The heart of perfection How the saints taught me to trade my dream of perfect for God's

Colleen Carroll Campbell, 1974-

Book - 2019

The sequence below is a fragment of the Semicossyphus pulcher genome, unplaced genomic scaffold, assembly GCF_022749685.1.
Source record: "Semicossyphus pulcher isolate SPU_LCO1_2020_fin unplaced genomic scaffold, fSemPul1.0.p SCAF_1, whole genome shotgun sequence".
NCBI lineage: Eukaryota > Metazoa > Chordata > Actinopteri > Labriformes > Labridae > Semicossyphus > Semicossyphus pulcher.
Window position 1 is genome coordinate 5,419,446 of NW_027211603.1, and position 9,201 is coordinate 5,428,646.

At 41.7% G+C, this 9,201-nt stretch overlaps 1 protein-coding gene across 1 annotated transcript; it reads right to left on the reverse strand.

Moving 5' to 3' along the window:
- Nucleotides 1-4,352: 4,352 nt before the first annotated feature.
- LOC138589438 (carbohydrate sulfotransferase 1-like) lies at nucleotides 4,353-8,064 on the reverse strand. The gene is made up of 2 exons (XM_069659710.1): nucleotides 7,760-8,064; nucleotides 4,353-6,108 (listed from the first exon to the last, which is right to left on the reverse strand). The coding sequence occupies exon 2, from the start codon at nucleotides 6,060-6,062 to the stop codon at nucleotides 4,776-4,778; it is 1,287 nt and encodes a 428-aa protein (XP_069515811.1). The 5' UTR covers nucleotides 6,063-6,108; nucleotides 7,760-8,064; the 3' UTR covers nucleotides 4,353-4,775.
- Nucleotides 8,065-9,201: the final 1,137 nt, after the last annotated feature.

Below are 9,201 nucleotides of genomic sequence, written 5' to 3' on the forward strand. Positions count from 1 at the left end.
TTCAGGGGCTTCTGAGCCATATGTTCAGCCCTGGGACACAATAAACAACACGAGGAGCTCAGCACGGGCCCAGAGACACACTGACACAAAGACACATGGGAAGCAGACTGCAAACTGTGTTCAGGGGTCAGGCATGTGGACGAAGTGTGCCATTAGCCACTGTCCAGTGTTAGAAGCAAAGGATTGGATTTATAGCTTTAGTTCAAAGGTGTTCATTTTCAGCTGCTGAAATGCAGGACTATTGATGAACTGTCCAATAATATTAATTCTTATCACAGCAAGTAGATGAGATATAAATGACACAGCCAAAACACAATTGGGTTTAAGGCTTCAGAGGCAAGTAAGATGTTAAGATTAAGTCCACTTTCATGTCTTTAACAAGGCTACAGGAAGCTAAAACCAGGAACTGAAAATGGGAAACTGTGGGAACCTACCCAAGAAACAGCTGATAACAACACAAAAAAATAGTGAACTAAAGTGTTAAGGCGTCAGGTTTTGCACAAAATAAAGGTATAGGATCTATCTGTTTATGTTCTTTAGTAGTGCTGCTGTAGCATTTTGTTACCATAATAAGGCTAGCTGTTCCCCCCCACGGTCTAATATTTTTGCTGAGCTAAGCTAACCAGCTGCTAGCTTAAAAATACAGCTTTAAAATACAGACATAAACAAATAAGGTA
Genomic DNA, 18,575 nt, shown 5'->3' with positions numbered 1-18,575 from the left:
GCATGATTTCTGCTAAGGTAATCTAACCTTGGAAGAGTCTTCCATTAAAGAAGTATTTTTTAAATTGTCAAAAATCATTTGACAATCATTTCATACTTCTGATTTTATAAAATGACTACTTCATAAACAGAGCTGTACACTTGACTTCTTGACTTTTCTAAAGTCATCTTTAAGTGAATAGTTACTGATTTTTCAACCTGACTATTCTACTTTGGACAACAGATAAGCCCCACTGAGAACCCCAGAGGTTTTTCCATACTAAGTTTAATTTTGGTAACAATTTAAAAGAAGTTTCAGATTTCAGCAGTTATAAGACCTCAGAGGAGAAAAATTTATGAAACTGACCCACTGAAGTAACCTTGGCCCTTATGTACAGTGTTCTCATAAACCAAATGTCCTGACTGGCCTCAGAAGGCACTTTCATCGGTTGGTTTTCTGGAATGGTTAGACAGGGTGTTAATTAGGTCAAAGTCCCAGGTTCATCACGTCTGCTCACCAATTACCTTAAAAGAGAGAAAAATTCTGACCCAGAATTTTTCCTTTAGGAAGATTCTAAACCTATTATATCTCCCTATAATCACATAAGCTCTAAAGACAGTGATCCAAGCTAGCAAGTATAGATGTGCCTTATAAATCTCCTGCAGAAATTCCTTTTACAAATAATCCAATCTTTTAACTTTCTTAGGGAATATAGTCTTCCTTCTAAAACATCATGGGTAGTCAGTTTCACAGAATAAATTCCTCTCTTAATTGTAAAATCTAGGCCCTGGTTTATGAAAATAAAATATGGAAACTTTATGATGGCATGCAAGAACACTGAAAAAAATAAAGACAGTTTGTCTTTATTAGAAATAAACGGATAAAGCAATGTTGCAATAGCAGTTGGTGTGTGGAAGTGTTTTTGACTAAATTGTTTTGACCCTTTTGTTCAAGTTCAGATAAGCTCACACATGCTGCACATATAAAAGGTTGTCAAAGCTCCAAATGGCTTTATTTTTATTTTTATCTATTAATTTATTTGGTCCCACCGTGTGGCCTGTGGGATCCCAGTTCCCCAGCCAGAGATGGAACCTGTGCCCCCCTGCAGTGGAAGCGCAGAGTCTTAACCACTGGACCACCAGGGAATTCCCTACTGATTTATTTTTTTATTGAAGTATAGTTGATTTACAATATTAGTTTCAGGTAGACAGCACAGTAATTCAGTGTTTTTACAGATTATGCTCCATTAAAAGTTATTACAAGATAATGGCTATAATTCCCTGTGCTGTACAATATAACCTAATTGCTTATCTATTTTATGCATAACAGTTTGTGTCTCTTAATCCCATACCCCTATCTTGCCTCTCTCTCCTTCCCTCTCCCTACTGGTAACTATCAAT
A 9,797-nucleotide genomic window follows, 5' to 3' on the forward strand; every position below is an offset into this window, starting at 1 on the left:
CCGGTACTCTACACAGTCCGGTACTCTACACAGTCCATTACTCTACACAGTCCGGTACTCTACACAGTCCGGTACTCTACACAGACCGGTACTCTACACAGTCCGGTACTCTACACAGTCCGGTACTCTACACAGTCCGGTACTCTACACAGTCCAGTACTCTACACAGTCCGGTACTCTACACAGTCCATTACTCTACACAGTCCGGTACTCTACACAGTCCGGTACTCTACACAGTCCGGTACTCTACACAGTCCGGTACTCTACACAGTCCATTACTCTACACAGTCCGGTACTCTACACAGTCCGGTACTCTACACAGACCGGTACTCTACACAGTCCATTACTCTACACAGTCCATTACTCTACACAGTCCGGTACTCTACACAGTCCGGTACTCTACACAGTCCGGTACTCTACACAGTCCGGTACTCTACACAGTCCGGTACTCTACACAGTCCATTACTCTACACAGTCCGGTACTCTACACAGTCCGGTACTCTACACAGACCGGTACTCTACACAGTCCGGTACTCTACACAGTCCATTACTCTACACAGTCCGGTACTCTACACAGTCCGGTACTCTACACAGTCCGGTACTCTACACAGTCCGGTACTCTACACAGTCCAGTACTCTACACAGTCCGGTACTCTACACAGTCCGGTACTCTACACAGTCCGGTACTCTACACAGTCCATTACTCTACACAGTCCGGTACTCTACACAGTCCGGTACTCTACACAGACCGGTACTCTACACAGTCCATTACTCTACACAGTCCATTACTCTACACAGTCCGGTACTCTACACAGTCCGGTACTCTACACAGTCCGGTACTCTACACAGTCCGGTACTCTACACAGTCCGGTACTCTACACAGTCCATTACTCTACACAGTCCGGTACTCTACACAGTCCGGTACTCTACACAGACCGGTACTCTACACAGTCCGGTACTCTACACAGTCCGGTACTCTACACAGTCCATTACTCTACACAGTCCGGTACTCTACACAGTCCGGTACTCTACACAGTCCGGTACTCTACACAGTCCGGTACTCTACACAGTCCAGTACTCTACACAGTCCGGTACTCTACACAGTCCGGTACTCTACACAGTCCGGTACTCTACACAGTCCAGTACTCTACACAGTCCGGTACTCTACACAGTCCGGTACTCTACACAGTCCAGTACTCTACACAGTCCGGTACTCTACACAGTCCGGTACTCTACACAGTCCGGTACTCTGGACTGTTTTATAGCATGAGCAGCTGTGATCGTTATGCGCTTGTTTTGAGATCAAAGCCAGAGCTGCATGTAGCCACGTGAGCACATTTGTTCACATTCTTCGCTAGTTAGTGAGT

An award-winning author, former presidential speechwriter, and mother of four weaves stories of her own struggles against comparison and impossible expectations with those of seven ex-perfectionist saints (and one heretic) who show us how to pursue a new kind of perfection: freedom in Christ. Spiritual perfectionism--an obsession with flawlessness rooted in the belief that we can earn God's love--is the most dangerous form of perfectionism because so many of us mistake it for virtue, or den...y that it afflicts us at all. Its toxic cycle of pride, sin, shame, blame, and despair distorts our vision, dulls our faith, and leads us to view others through the same hypercritical lens we think God is using to view us. As a lifelong overachiever who drafted her first résumé in sixth grade and spell-checked her high-school boyfriend's love letters, Colleen Carroll Campbell knows something about the perfectionist trap. But it was only after she became a mother that she started to see how insidiously perfectionism had infected her spiritual life, how lethal it could be to her happiness and her family, and how disproportionately it afflicts the people working hardest to serve God. In the ruins of her own perfectionist mistakes, Colleen dug into Scripture and the lives of the canonized saints for answers. She discovered to her surprise that many holy men and women she once saw as encouraging her perfectionism were, in fact, recovering perfectionists. And their grace-fueled victory over this malady--not perfectionist striving--was the key to their heroic virtue and contagious joy. In The Heart of Perfection, Colleen weaves the stories and wisdom of these saints with Scripture and beautifully crafted tales of her own trial-and-error experiments in applying that wisdom to her life. She introduces us to such saints as Jane de Chantal, a single mother who conquered her impatience only after her ex-perfectionist friend Saint Francis de Sales convinced her to trade punishing prayer regimens for the tougher discipline of showing gentleness to rude in-laws, rowdy kids, and herself. Colleen describes the battle against obsessive guilt that turned timid people-pleaser Alphonsus Liguori into a fearless defender of God's mercy; the discernment rules that helped Ignatius of Loyola overcome crippling discouragement and distraction; the concern for reputation that almost cost the world the radical witness of Francis of Assisi; and the biblical work-life balance that Benedict of Nursia pioneered after years of driving himself and others too hard--and without surrendering his holy zeal. Gorgeously written and deeply insightful, Colleen Carroll Campbell's The Heart of Perfection shows that the solution to perfectionism is not to squelch our hard-wired desires for excellence but to allow God to purify and redirect them, by swapping the chains of control and comparison for pursuit of a new kind of perfection: the freedom of the children of God.